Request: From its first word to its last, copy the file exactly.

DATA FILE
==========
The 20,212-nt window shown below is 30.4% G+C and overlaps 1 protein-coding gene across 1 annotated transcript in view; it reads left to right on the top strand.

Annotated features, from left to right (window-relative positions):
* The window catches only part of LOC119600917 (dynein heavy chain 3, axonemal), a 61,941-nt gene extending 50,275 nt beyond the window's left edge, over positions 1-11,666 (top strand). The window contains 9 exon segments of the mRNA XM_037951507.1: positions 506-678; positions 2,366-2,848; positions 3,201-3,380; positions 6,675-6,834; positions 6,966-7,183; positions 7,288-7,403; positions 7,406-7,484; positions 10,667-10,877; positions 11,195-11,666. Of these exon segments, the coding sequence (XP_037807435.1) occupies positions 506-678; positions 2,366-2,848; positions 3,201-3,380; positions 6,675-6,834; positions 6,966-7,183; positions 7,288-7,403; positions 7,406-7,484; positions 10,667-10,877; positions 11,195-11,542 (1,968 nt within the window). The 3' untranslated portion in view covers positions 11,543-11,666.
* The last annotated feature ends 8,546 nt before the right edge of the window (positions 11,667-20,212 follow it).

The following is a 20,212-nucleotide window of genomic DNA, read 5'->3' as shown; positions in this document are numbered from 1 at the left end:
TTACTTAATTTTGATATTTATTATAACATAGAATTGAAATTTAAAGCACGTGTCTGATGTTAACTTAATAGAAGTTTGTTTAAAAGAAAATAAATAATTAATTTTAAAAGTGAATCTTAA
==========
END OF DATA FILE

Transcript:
The 20,212-nt window shown below is 30.4% G+C and overlaps 1 protein-coding gene across 1 annotated transcript in view; it reads left to right on the top strand.

Annotated features, from left to right (window-relative positions):
* The window catches only part of LOC119600917 (dynein heavy chain 3, axonemal), a 61,941-nt gene extending 50,275 nt beyond the window's left edge, over positions 1-11,666 (top strand). The window contains 9 exon segments of the mRNA XM_037951507.1: positions 506-678; positions 2,366-2,848; positions 3,201-3,380; positions 6,675-6,834; positions 6,966-7,183; positions 7,288-7,403; positions 7,406-7,484; positions 10,667-10,877; positions 11,195-11,666. Of these exon segments, the coding sequence (XP_037807435.1) occupies positions 506-678; positions 2,366-2,848; positions 3,201-3,380; positions 6,675-6,834; positions 6,966-7,183; positions 7,288-7,403; positions 7,406-7,484; positions 10,667-10,877; positions 11,195-11,542 (1,968 nt within the window). The 3' untranslated portion in view covers positions 11,543-11,666.
* The last annotated feature ends 8,546 nt before the right edge of the window (positions 11,667-20,212 follow it).

The following is a 20,212-nucleotide window of genomic DNA, read 5'->3' as shown; positions in this document are numbered from 1 at the left end:
TTACTTAATTTTGATATTTATTATAACATAGAATTGAAATTTAAAGCACGTGTCTGATGTTAACTTAATAGAAGTTTGTTTAAAAGAAAATAAATAATTAATTTTAAAAGTGAATCTTAA